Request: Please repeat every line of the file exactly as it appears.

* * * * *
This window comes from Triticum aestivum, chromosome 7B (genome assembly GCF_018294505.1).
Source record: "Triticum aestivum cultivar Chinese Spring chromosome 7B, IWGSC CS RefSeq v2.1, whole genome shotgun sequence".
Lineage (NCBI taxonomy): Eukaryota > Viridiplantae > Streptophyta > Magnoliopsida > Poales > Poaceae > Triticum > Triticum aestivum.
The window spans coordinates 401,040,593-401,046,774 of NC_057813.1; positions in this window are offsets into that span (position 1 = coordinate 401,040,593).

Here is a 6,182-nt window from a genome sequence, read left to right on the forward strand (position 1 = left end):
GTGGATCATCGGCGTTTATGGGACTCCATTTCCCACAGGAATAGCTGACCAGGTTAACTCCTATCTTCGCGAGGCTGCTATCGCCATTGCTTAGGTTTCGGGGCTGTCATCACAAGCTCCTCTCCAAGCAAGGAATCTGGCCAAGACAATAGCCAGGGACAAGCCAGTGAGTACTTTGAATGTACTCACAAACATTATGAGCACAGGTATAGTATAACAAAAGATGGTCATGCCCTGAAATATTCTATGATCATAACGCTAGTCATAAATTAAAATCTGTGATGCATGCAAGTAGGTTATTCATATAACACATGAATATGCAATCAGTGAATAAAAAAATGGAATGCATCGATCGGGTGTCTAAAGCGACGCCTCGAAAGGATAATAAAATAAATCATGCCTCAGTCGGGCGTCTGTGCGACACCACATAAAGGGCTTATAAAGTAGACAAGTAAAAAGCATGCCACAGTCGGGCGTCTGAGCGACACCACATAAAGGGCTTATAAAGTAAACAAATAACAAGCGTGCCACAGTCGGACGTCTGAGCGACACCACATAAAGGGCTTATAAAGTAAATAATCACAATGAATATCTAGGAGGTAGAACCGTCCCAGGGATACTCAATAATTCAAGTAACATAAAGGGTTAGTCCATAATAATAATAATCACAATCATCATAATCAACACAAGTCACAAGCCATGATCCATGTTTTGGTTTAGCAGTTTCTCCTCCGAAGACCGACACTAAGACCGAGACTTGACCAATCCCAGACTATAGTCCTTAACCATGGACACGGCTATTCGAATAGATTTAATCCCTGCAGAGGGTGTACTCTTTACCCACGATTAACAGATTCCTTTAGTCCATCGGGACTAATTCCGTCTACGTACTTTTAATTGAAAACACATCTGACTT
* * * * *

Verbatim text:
This window comes from Triticum aestivum, chromosome 7B (genome assembly GCF_018294505.1).
Source record: "Triticum aestivum cultivar Chinese Spring chromosome 7B, IWGSC CS RefSeq v2.1, whole genome shotgun sequence".
Lineage (NCBI taxonomy): Eukaryota > Viridiplantae > Streptophyta > Magnoliopsida > Poales > Poaceae > Triticum > Triticum aestivum.
The window spans coordinates 401,040,593-401,046,774 of NC_057813.1; positions in this window are offsets into that span (position 1 = coordinate 401,040,593).

Here is a 6,182-nt window from a genome sequence, read left to right on the forward strand (position 1 = left end):
GTGGATCATCGGCGTTTATGGGACTCCATTTCCCACAGGAATAGCTGACCAGGTTAACTCCTATCTTCGCGAGGCTGCTATCGCCATTGCTTAGGTTTCGGGGCTGTCATCACAAGCTCCTCTCCAAGCAAGGAATCTGGCCAAGACAATAGCCAGGGACAAGCCAGTGAGTACTTTGAATGTACTCACAAACATTATGAGCACAGGTATAGTATAACAAAAGATGGTCATGCCCTGAAATATTCTATGATCATAACGCTAGTCATAAATTAAAATCTGTGATGCATGCAAGTAGGTTATTCATATAACACATGAATATGCAATCAGTGAATAAAAAAATGGAATGCATCGATCGGGTGTCTAAAGCGACGCCTCGAAAGGATAATAAAATAAATCATGCCTCAGTCGGGCGTCTGTGCGACACCACATAAAGGGCTTATAAAGTAGACAAGTAAAAAGCATGCCACAGTCGGGCGTCTGAGCGACACCACATAAAGGGCTTATAAAGTAAACAAATAACAAGCGTGCCACAGTCGGACGTCTGAGCGACACCACATAAAGGGCTTATAAAGTAAATAATCACAATGAATATCTAGGAGGTAGAACCGTCCCAGGGATACTCAATAATTCAAGTAACATAAAGGGTTAGTCCATAATAATAATAATCACAATCATCATAATCAACACAAGTCACAAGCCATGATCCATGTTTTGGTTTAGCAGTTTCTCCTCCGAAGACCGACACTAAGACCGAGACTTGACCAATCCCAGACTATAGTCCTTAACCATGGACACGGCTATTCGAATAGATTTAATCCCTGCAGAGGGTGTACTCTTTACCCACGATTAACAGATTCCTTTAGTCCATCGGGACTAATTCCGTCTACGTACTTTTAATTGAAAACACATCTGACTT